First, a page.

So, About Merida's Makeover...

05/17/2013 12:34 EDT | Updated 07/17/2013 05:12 EDT

I'm really grateful for that petition asking for changes to Merida, Disney's newest heroine/princess, because I was looking at her and heck, she's got a bow and arrow! She could poke someone's eye out with that thing, or hurt an animal. I'm a vegetarian and the latter would bother me immensely. Actually, the eye-poking would bother me, too, especially if it were my eye, or the eye of an animal.

Also...oh wait -- I've just been informed that the Merida with the bow and arrow is acceptable. The other Merida is the problem, the Merida decked out in the emerald gown with the sash and who applied some de-frizz serum to her hair and left the weapon of destruction at home.

Why is she a problem? I checked out the petition and it seems that young girls all over the world are desperate for self-esteem which can only be provided by fictional role models who speak to girls' empowerment and glorify healthy body images and put real women in focus as strong and brave and valuable, real women with all their wonderful flaws such as frizzy hair and bows and arrows and a black gown instead of an emerald one, instead of making girls feel that realistic, non-skinny girls with frizzy hair are inferior and...oops, I'm sorry. I must have dozed off there for a minute.

Good Lord, this is a tedious debate, is it not? If this is the sort of thing that makes someone upset to the point that they will sign a petition about it then I believe we can safely conclude they have lived an awfully sheltered existence. I'm not sure what I find more disturbing: that, at last count, over 200,000 people had signed the petition against Merida's makeover, or that Disney apparently capitulated so easily to all the silliness (or not), or that no one is bothered by the bow and arrow. People: do you want your kid running around with a bow and arrow? On any other day a petition would have been created to deprive any "role models" of weapons as that might send the wrong message about violence.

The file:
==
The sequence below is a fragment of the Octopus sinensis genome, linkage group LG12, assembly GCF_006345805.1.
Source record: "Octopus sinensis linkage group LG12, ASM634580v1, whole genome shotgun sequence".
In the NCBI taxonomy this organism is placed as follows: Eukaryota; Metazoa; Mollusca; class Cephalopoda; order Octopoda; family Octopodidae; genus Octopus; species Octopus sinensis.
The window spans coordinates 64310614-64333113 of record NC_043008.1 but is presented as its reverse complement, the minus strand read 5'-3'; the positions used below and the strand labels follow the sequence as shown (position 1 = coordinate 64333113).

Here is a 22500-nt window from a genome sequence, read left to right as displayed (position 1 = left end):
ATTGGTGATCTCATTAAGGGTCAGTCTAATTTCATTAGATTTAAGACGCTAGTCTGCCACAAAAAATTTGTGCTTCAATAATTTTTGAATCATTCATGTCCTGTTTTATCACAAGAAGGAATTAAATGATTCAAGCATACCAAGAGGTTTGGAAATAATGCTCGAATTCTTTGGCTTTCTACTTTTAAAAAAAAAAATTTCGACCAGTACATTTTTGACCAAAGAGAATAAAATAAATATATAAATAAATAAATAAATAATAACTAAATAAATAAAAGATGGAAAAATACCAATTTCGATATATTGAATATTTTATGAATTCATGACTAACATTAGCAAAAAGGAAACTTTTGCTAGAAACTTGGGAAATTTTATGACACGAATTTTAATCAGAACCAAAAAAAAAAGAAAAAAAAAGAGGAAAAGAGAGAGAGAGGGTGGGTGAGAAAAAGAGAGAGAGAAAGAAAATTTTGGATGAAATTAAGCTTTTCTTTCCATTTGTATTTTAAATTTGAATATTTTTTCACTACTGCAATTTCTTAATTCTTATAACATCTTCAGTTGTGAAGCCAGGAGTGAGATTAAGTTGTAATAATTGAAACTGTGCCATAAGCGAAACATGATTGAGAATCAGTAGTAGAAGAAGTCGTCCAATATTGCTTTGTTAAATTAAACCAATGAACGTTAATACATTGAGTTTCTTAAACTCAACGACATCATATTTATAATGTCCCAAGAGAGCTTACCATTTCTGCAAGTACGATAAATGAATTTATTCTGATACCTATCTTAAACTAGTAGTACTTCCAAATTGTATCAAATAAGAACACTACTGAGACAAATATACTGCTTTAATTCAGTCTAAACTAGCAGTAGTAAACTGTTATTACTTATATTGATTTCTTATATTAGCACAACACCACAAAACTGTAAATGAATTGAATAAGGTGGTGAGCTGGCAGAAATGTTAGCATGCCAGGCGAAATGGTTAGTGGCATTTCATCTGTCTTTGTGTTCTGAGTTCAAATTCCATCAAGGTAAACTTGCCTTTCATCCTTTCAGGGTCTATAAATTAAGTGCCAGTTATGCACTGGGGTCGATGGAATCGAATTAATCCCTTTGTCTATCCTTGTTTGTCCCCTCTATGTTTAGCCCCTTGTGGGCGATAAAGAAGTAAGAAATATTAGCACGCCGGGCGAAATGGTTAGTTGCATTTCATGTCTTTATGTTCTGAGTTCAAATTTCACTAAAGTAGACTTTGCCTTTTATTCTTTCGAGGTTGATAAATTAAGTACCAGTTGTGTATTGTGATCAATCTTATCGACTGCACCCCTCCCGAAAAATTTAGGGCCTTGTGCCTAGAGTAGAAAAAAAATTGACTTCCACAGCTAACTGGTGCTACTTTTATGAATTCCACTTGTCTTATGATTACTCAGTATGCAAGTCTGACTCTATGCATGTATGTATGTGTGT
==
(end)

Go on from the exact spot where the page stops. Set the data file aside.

It is difficult to keep track.

Animated works can be tear-jerking (Dumbo) and funny (Finding Nemo) and even inspirational. I was forever changed by Snow White and the Seven Dwarfs, the tale of a woman who lives with seven short diamond miners who do all the work and keep her in clover. Talk about empowerment.

But if your child can have her self-confidence destroyed by a computer animated princess, then I daresay she has bigger problems than whether Merida is showing too much shoulder. One of those problems might be incompetent parenting.

Honestly, I barely see any difference between the two Meridas. In one, she appears to be going out to commit a crime of some sort; in the other she's going out to a gala premiere. And if we want our daughters to grow up and run their own businesses and become politicians (the committing a crime part), then surely they need to learn about evening wear and hair products, because if they are at all successful they will be invited to state dinners and fundraisers.

All I know for certain is that there is one rule of a happy life: when you hear the words "empowerment" and "self-esteem", especially -- though not always -- spoken in conjunction with the words "role model," run for the hills. But leave that bow and arrow behind. You wouldn't want to poke someone's eye out or hurt a little animal.